April 29, 2014 Severe Weather - Damaging Thunderstorm Winds
An area of strong to severe winds associated with a cluster of showers and thunderstorms moved from northern Kentucky
to central Ohio during the late afternoon and evening of April 29, 2014. A small bow echo became evident in radar
reflectivity with the corridor of strongest winds as the storms traveled northeast.
There are several interesting things to note in this radar imagery:
Initially the reflectivity values are fairly weak (more greens and yellows). However, the atmosphere was conducive to strong thunderstorm downdrafts.
There is an eastward transfer of the strongest storms over southwest Ohio. This occurred as the thunderstorm cold pool organized and tracked toward a region of higher downdraft instability. Afterward, a more pronounced "bowing" structure develops.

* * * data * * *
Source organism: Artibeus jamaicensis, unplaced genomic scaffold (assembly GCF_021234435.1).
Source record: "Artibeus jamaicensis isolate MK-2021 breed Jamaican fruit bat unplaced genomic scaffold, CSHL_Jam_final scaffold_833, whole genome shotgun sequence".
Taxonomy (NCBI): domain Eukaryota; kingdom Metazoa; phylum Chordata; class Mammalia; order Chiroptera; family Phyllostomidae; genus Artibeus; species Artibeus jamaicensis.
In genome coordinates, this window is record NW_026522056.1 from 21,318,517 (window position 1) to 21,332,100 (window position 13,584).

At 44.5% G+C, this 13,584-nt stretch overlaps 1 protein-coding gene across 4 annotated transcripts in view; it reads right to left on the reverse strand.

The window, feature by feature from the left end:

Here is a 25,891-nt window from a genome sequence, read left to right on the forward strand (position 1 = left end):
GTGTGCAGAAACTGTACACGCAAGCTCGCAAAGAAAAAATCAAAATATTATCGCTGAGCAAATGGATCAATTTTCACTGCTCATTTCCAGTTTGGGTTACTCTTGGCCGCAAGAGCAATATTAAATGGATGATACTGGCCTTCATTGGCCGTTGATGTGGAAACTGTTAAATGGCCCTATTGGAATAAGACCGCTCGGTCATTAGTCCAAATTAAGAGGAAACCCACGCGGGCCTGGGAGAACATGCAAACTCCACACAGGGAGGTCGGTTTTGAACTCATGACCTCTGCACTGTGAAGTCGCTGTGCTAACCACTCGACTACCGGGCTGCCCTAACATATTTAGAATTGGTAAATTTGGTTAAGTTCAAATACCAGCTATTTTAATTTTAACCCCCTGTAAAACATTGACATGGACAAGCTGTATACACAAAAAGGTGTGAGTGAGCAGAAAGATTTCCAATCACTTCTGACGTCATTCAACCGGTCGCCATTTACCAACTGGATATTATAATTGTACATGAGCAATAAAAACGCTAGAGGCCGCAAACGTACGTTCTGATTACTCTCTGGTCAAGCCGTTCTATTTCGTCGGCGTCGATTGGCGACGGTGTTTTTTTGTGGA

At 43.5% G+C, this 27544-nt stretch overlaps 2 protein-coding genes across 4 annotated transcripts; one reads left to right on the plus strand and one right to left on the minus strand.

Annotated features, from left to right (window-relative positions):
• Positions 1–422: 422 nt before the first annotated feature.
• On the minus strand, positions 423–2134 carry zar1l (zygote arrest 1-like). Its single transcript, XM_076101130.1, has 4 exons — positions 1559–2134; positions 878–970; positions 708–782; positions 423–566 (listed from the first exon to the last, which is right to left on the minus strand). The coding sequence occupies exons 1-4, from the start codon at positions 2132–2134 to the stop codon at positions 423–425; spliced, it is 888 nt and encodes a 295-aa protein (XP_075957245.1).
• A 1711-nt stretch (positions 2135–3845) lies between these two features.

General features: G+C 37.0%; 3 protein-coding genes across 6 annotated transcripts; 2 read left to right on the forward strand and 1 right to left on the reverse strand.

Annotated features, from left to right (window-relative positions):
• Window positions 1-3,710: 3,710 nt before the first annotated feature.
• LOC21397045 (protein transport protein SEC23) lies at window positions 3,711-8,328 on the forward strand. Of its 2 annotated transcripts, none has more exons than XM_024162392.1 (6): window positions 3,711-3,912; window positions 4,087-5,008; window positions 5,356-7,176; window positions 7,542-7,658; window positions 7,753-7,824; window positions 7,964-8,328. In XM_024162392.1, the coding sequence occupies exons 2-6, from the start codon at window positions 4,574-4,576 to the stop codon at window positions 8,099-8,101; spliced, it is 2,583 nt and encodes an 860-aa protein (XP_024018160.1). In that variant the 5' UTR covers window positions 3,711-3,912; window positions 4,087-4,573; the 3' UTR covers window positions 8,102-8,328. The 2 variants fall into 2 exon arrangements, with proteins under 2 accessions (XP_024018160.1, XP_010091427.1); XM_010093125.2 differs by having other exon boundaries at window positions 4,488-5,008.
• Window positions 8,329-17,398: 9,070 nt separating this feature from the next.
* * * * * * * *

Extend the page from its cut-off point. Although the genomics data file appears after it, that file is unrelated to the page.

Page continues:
An outflow boundary from previous rains existed over the Scioto Valley. As the existing bow intersected this boundary, it strengthened, and new storms fired instantly along the colliding boundaries in Franklin, Pickaway, and Ross Counties. While severe weather was not produced southeast of the existing bow, heavy rainfall occurred as strong thunderstorm updrafts developed.
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Storm Map - Plotted Locations are Preliminary and Approximate
NOTE: Marker locations are approximate and
are not accurate to street level